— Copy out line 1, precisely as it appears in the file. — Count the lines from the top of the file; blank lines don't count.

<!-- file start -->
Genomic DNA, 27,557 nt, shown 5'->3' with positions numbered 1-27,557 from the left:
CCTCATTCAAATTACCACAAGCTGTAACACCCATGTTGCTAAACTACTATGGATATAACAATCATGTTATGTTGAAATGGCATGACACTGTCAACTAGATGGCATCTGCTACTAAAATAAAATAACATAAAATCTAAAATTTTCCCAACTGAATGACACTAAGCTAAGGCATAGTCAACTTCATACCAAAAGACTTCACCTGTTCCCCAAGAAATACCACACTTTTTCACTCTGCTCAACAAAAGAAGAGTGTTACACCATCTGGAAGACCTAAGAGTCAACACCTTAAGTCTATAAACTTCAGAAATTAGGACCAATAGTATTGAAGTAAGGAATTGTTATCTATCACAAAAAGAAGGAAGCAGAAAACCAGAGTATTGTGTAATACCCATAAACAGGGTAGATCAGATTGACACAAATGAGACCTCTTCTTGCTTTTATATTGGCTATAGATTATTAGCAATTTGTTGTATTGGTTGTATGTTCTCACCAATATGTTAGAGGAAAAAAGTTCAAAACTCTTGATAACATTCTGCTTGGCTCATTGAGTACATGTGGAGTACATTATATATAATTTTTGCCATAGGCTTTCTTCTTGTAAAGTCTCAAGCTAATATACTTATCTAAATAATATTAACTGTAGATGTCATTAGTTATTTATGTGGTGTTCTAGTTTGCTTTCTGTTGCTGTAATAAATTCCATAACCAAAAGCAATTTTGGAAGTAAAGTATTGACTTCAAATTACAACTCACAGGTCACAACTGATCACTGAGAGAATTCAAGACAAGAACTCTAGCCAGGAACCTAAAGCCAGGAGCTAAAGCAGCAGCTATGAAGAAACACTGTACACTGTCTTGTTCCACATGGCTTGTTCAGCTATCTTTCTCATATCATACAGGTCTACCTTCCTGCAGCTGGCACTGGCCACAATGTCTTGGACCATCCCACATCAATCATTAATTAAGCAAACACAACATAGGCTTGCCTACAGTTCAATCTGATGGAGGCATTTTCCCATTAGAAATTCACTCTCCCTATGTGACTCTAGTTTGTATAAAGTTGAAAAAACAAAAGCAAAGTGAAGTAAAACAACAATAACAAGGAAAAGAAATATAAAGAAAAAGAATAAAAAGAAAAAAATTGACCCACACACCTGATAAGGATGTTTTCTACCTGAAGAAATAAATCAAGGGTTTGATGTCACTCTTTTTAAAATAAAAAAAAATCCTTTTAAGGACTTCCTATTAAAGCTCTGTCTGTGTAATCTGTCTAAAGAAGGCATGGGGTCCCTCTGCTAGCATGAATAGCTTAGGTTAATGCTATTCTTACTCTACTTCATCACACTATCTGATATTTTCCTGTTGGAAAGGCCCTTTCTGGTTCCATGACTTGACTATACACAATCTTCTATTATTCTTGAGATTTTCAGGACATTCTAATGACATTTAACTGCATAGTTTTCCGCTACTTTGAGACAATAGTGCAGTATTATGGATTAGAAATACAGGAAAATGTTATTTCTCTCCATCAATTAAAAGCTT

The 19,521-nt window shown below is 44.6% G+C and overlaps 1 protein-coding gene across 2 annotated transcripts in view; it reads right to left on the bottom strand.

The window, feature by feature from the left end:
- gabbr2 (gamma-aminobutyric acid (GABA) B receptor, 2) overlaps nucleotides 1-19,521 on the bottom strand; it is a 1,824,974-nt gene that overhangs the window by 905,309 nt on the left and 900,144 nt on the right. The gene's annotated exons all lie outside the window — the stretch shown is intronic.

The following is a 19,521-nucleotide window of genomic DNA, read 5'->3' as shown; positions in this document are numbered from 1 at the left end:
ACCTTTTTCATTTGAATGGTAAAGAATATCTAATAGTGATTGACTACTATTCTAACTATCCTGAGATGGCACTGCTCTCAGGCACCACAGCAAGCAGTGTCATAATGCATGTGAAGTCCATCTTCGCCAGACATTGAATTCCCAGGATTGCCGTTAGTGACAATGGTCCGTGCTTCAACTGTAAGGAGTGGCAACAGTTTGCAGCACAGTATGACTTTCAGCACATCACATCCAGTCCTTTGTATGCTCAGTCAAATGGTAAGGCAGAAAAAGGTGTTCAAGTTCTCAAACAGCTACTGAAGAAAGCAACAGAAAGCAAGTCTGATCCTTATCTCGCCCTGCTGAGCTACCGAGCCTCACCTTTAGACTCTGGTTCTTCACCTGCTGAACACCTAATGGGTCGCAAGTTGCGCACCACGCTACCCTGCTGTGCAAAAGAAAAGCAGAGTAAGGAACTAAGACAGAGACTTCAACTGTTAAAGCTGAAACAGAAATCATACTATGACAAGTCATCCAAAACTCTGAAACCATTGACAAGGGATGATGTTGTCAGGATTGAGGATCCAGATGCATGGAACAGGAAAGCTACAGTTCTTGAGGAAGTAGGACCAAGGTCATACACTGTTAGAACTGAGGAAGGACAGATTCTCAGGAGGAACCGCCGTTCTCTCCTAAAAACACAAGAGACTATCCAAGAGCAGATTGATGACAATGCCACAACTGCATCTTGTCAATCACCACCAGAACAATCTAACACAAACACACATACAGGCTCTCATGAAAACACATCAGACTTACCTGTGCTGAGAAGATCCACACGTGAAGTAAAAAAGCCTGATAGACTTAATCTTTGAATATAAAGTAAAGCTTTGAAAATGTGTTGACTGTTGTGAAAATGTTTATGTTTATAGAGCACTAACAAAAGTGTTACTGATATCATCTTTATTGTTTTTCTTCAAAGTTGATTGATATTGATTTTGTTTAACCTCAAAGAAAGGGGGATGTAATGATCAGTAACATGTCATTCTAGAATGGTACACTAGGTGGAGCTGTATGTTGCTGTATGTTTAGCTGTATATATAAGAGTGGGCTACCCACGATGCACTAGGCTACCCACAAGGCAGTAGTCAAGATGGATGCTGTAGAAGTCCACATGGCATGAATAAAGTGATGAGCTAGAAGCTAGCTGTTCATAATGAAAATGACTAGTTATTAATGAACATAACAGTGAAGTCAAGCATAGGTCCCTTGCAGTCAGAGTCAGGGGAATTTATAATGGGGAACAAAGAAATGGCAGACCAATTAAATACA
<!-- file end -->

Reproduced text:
Genomic DNA, 27,557 nt, shown 5'->3' with positions numbered 1-27,557 from the left: